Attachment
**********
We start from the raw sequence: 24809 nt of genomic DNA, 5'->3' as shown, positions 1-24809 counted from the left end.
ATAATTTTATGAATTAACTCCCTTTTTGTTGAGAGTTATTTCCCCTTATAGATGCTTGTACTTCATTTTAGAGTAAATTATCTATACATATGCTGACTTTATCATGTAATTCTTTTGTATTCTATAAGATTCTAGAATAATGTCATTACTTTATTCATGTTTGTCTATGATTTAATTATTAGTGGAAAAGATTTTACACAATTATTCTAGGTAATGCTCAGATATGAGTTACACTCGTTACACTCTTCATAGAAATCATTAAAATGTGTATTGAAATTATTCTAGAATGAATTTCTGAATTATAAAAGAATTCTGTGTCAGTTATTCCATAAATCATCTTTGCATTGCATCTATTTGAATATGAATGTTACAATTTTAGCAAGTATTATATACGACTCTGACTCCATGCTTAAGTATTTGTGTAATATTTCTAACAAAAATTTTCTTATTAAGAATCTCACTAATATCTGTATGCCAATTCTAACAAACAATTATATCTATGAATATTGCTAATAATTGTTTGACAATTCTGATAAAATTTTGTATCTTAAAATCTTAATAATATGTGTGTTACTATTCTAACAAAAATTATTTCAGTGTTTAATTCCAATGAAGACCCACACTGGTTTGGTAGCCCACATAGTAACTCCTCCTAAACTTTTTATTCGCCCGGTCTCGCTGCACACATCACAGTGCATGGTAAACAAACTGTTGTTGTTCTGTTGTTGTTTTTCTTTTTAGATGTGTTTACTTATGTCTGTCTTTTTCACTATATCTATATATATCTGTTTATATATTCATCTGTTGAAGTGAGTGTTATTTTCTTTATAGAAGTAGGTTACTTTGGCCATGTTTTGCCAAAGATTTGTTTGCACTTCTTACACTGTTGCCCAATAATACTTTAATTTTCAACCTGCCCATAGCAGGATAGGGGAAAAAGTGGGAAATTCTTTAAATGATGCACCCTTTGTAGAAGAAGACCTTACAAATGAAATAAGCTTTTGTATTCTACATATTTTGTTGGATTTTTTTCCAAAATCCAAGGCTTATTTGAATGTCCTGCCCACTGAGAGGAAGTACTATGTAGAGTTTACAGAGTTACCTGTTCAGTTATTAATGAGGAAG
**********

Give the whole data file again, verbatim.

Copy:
We start from the raw sequence: 24809 nt of genomic DNA, 5'->3' as shown, positions 1-24809 counted from the left end.
ATAATTTTATGAATTAACTCCCTTTTTGTTGAGAGTTATTTCCCCTTATAGATGCTTGTACTTCATTTTAGAGTAAATTATCTATACATATGCTGACTTTATCATGTAATTCTTTTGTATTCTATAAGATTCTAGAATAATGTCATTACTTTATTCATGTTTGTCTATGATTTAATTATTAGTGGAAAAGATTTTACACAATTATTCTAGGTAATGCTCAGATATGAGTTACACTCGTTACACTCTTCATAGAAATCATTAAAATGTGTATTGAAATTATTCTAGAATGAATTTCTGAATTATAAAAGAATTCTGTGTCAGTTATTCCATAAATCATCTTTGCATTGCATCTATTTGAATATGAATGTTACAATTTTAGCAAGTATTATATACGACTCTGACTCCATGCTTAAGTATTTGTGTAATATTTCTAACAAAAATTTTCTTATTAAGAATCTCACTAATATCTGTATGCCAATTCTAACAAACAATTATATCTATGAATATTGCTAATAATTGTTTGACAATTCTGATAAAATTTTGTATCTTAAAATCTTAATAATATGTGTGTTACTATTCTAACAAAAATTATTTCAGTGTTTAATTCCAATGAAGACCCACACTGGTTTGGTAGCCCACATAGTAACTCCTCCTAAACTTTTTATTCGCCCGGTCTCGCTGCACACATCACAGTGCATGGTAAACAAACTGTTGTTGTTCTGTTGTTGTTTTTCTTTTTAGATGTGTTTACTTATGTCTGTCTTTTTCACTATATCTATATATATCTGTTTATATATTCATCTGTTGAAGTGAGTGTTATTTTCTTTATAGAAGTAGGTTACTTTGGCCATGTTTTGCCAAAGATTTGTTTGCACTTCTTACACTGTTGCCCAATAATACTTTAATTTTCAACCTGCCCATAGCAGGATAGGGGAAAAAGTGGGAAATTCTTTAAATGATGCACCCTTTGTAGAAGAAGACCTTACAAATGAAATAAGCTTTTGTATTCTACATATTTTGTTGGATTTTTTTCCAAAATCCAAGGCTTATTTGAATGTCCTGCCCACTGAGAGGAAGTACTATGTAGAGTTTACAGAGTTACCTGTTCAGTTATTAATGAGGAAG